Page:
This isn't to say I don't appreciate the real thing. There's nothing like the beauty of real flowers, not to mention the beautiful scent! But when realistic fake plants started making their way on the market, I took the plunge and bought some.
As with anything though, you have to be careful. Some types of plants are more conducive to "fakeness" than others! And the very realistic ones are usually much more expensive. But I think they're worth it if you really like the look of plants but hate the upkeep, the mess, etc. It also saves on the frustration encountered when you've spent good money and time on something that ends up looking like a Charlie Brown Christmas Tree. Trust me, this is what invariably happens when plants are left in my charge for any length of time.
At any rate, my oldest daughter Laura agrees with me and two weeks ago, the two of us spent an entire Saturday searching our favorite shops for a good variety of fake plants. The criteria was simple. They had to be very realistic and, perhaps most importantly, they had to be in her price range.
I have to admit, we were exhausted at the end of the day, but we found some stunning examples and we had a great time doing it! As a treat for her, I spent the next day redecorating her small atrium that had previously housed nothing but the real thing, but which had succombed to that lovely shade of death I'd given her so many examples of over the years. Here are the results; see for yourself!
I wish these were better photographs, but I'm having some issues in this department ever since going to my new computer. Anyway....can you tell which, if any, are the real thing? If you're interested, here are some tips you might find helpful!
1. Always use REAL DIRT and regular plant containers for a look of authenticity that's hard to beat! I can't stress how important this is. If you've gone to the expense of buying good "faux" plants, then don't skimp on the dirt! Plant them just like you would any other plant; it lends to the overall "look and feel" of the real thing.
2. Keep them clean! There's nothing like a pile of dust bunnies to give your secret away! Yes, there is some upkeep, but it's minimal. And even real plants need cleaning to keep looking their best. Just keep watch on how often they become dusty, then periodically clean them before they get "bunny-ized". My favorite method is holding the plants under cold running water. Even better, I frequently walk them out, container and all, to the deck and hose them off. It's quick and easy and I just set them aside to dry after I've given them "a good shake" to get the majority of water off them. Flowers may "bleed" a little, but I continue to wash mine this same way.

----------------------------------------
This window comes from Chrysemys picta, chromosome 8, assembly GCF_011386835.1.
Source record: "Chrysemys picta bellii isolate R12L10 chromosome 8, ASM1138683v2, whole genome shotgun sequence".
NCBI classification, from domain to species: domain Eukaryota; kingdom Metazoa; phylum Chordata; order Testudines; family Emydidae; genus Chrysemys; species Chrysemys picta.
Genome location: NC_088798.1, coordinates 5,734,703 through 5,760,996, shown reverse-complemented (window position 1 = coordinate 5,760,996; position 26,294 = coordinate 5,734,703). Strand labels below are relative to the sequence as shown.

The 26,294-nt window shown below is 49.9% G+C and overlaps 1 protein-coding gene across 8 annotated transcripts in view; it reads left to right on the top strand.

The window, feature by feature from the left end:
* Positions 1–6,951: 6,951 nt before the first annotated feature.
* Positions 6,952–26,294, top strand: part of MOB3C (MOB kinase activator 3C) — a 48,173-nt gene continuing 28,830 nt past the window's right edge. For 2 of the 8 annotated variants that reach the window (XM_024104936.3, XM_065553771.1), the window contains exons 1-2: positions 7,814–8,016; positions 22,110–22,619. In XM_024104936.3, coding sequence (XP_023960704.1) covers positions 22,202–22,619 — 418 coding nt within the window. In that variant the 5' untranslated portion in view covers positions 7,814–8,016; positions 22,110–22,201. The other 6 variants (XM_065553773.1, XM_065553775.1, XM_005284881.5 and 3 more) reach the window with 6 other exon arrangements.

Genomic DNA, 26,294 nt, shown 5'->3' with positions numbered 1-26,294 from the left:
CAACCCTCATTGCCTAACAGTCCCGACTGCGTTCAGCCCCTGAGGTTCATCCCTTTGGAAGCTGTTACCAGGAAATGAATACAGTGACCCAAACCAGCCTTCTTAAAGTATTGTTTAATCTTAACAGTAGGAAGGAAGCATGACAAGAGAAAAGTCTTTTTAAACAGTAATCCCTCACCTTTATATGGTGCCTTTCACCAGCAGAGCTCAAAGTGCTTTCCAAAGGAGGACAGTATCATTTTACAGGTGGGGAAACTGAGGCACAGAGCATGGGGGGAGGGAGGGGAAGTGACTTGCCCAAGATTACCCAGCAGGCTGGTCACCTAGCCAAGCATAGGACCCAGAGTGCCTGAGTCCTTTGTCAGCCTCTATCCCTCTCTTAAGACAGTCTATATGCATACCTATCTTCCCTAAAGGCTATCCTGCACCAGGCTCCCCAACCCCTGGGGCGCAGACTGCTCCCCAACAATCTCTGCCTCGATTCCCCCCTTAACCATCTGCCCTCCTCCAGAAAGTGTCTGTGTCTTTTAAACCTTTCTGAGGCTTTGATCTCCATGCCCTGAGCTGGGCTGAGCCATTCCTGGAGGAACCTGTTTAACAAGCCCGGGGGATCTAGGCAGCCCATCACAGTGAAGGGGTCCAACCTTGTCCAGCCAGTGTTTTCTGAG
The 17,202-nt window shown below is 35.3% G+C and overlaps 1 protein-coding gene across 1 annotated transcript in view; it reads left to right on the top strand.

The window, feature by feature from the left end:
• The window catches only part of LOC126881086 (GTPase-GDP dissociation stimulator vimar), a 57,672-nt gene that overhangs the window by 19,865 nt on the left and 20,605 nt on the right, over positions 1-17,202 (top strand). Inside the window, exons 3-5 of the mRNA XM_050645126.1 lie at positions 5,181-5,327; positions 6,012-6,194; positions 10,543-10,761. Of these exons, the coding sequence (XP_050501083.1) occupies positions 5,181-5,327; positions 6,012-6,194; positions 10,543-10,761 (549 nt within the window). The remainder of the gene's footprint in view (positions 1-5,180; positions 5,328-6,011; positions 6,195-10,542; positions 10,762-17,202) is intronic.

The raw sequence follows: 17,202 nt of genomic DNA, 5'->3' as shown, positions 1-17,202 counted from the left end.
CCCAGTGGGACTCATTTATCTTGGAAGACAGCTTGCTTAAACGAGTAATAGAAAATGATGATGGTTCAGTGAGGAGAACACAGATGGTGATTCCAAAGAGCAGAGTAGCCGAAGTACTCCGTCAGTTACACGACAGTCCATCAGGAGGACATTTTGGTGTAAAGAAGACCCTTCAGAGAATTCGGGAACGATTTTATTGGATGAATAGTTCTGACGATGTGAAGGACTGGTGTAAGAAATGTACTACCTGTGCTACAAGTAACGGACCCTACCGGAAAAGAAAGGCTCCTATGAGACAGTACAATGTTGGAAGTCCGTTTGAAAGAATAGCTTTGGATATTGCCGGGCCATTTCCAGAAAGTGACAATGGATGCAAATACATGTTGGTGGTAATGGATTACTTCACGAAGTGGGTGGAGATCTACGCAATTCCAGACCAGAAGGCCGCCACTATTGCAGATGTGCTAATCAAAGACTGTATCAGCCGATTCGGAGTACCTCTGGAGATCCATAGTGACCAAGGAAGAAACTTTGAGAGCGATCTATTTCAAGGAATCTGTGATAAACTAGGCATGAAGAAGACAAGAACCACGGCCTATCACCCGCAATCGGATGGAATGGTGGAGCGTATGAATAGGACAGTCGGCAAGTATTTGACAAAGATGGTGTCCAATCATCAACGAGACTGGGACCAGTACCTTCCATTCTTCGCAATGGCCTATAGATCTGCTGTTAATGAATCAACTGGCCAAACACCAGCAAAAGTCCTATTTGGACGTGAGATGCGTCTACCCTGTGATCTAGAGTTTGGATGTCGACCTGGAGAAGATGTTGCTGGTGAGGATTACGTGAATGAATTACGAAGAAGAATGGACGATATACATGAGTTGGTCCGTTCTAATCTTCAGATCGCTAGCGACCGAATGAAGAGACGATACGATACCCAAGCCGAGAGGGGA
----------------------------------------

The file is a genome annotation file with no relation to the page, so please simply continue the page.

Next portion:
3. Look for plants that are in keeping with the area in which they will live in. Since this atrium is such a little "hot house", I knew succulents would look very well realistic. And succulents tend to be my favorite faux plant anyway.
4. For faux flowers, the best advice I can give is to put out only those flowers that would already be in bloom at that time. I have to admit though, I put out what I like, when I like it, regardless of the season. Hey, I said it was good advice (which it is). I didn't say anyone had to follow it! Ha Ha
5. Mix plants together! Just as you might put two kinds of real plants in a garden pot, do the same with faux plants. The hanging baskets in the hotos use this type of "underplanting".
6. Another favorite tip - when you have a real plant, such as aloe vera that you want to keep on hand for burns and the like, and it starts to look a little scraggly, put in some fake stuff to "pretty it up". Consider it "make-up" for your plants!
7. Consider how close people will be standing to them to determine the quality needed to withstand "the inquisitive eye". Those plants positioned farther away may not need such a look of realism and can perhaps be less expensive. Put your money into those which are going to be given close scrutiny.
Bottom line - do what works for you! That's the beauty of today's market!!
May God Bless, Jan